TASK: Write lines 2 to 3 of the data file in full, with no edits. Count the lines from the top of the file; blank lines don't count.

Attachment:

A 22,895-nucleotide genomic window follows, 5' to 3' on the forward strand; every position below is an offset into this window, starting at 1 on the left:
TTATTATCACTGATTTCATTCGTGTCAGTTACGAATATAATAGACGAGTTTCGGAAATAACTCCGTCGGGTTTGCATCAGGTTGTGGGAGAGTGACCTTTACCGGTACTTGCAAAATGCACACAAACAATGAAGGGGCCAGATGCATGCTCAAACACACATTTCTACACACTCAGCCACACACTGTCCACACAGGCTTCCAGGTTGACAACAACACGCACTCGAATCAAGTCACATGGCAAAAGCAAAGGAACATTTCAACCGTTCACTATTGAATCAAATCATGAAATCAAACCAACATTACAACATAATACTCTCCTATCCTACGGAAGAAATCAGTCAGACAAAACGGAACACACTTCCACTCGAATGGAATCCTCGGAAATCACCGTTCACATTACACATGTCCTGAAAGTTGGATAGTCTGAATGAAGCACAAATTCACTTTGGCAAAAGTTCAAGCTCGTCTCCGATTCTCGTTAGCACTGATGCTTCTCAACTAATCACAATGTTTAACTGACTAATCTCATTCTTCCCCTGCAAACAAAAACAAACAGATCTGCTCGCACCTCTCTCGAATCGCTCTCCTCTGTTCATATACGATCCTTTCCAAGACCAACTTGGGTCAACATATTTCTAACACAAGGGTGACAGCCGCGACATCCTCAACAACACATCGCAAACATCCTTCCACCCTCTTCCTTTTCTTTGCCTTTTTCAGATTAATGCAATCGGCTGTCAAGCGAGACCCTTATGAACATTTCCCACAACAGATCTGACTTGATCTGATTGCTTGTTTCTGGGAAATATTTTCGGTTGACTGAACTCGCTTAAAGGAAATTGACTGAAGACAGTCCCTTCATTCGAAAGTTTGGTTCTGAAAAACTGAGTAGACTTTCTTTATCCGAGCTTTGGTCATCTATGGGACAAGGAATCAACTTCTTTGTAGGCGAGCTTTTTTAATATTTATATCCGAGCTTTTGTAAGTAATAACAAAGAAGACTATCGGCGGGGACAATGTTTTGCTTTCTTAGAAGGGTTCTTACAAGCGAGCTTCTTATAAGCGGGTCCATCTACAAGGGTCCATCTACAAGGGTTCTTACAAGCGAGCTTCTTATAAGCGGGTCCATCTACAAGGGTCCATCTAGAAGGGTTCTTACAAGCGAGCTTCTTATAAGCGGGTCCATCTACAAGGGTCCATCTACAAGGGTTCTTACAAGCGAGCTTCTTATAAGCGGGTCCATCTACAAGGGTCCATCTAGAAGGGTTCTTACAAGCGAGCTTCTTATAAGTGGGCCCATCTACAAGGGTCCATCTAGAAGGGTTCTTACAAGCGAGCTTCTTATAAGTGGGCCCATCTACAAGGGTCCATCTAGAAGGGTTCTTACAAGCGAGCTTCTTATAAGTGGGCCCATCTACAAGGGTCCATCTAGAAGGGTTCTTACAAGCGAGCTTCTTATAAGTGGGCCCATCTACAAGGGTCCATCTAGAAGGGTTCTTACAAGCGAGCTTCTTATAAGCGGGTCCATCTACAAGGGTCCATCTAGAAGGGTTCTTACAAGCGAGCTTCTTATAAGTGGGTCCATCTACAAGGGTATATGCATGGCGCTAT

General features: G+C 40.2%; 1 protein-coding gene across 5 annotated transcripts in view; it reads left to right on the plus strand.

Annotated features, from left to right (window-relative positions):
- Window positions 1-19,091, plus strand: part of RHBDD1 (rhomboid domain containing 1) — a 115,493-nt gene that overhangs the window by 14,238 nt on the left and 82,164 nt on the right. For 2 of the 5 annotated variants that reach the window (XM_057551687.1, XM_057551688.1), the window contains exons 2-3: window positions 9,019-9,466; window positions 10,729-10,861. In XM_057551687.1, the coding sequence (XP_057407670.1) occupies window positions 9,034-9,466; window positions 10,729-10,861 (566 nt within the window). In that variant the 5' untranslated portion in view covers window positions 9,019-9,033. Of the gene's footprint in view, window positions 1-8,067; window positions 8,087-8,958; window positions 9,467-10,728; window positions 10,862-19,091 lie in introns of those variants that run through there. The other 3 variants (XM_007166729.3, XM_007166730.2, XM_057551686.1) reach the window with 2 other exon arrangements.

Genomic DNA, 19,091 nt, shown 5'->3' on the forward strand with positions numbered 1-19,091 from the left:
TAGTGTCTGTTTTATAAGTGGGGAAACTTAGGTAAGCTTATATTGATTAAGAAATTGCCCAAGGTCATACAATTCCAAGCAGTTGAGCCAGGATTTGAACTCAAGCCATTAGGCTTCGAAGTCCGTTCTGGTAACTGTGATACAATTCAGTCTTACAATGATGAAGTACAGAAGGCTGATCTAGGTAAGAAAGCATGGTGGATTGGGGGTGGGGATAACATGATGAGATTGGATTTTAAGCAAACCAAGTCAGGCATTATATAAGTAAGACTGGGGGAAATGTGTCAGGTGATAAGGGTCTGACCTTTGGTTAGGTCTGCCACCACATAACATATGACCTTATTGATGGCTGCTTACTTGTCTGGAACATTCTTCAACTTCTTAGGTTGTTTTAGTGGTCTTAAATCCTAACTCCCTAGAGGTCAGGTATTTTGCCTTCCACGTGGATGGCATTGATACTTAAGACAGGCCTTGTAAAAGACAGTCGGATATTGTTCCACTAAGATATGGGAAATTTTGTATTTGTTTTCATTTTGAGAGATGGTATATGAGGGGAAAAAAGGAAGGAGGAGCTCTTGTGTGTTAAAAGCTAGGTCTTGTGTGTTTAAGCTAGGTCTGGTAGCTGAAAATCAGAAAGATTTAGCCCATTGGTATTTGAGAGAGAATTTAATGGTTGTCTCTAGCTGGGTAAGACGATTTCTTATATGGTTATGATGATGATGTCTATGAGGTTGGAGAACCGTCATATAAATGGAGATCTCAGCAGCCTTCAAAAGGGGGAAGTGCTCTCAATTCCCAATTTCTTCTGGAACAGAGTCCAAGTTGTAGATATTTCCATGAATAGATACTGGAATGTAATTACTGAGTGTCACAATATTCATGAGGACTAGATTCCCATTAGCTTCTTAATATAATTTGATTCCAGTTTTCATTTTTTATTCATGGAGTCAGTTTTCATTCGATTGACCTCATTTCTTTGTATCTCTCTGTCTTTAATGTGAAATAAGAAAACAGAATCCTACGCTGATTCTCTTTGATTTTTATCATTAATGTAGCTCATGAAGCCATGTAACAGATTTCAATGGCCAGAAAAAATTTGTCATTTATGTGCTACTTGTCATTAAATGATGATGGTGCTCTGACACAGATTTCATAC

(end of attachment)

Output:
TTATTATCACTGATTTCATTCGTGTCAGTTACGAATATAATAGACGAGTTTCGGAAATAACTCCGTCGGGTTTGCATCAGGTTGTGGGAGAGTGACCTTTACCGGTACTTGCAAAATGCACACAAACAATGAAGGGGCCAGATGCATGCTCAAACACACATTTCTACACACTCAGCCACACACTGTCCACACAGGCTTCCAGGTTGACAACAACACGCACTCGAATCAAGTCACATGGCAAAAGCAAAGGAACATTTCAACCGTTCACTATTGAATCAAATCATGAAATCAAACCAACATTACAACATAATACTCTCCTATCCTACGGAAGAAATCAGTCAGACAAAACGGAACACACTTCCACTCGAATGGAATCCTCGGAAATCACCGTTCACATTACACATGTCCTGAAAGTTGGATAGTCTGAATGAAGCACAAATTCACTTTGGCAAAAGTTCAAGCTCGTCTCCGATTCTCGTTAGCACTGATGCTTCTCAACTAATCACAATGTTTAACTGACTAATCTCATTCTTCCCCTGCAAACAAAAACAAACAGATCTGCTCGCACCTCTCTCGAATCGCTCTCCTCTGTTCATATACGATCCTTTCCAAGACCAACTTGGGTCAACATATTTCTAACACAAGGGTGACAGCCGCGACATCCTCAACAACACATCGCAAACATCCTTCCACCCTCTTCCTTTTCTTTGCCTTTTTCAGATTAATGCAATCGGCTGTCAAGCGAGACCCTTATGAACATTTCCCACAACAGATCTGACTTGATCTGATTGCTTGTTTCTGGGAAATATTTTCGGTTGACTGAACTCGCTTAAAGGAAATTGACTGAAGACAGTCCCTTCATTCGAAAGTTTGGTTCTGAAAAACTGAGTAGACTTTCTTTATCCGAGCTTTGGTCATCTATGGGACAAGGAATCAACTTCTTTGTAGGCGAGCTTTTTTAATATTTATATCCGAGCTTTTGTAAGTAATAACAAAGAAGACTATCGGCGGGGACAATGTTTTGCTTTCTTAGAAGGGTTCTTACAAGCGAGCTTCTTATAAGCGGGTCCATCTACAAGGGTCCATCTACAAGGGTTCTTACAAGCGAGCTTCTTATAAGCGGGTCCATCTACAAGGGTCCATCTAGAAGGGTTCTTACAAGCGAGCTTCTTATAAGCGGGTCCATCTACAAGGGTCCATCTACAAGGGTTCTTACAAGCGAGCTTCTTATAAGCGGGTCCATCTACAAGGGTCCATCTAGAAGGGTTCTTACAAGCGAGCTTCTTATAAGTGGGCCCATCTACAAGGGTCCATCTAGAAGGGTTCTTACAAGCGAGCTTCTTATAAGTGGGCCCATCTACAAGGGTCCATCTAGAAGGGTTCTTACAAGCGAGCTTCTTATAAGTGGGCCCATCTACAAGGGTCCATCTAGAAGGGTTCTTACAAGCGAGCTTCTTATAAGTGGGCCCATCTACAAGGGTCCATCTAGAAGGGTTCTTACAAGCGAGCTTCTTATAAGCGGGTCCATCTACAAGGGTCCATCTAGAAGGGTTCTTACAAGCGAGCTTCTTATAAGTGGGTCCATCTACAAGGGTATATGCATGGCGCTAT

General features: G+C 40.2%; 1 protein-coding gene across 5 annotated transcripts in view; it reads left to right on the plus strand.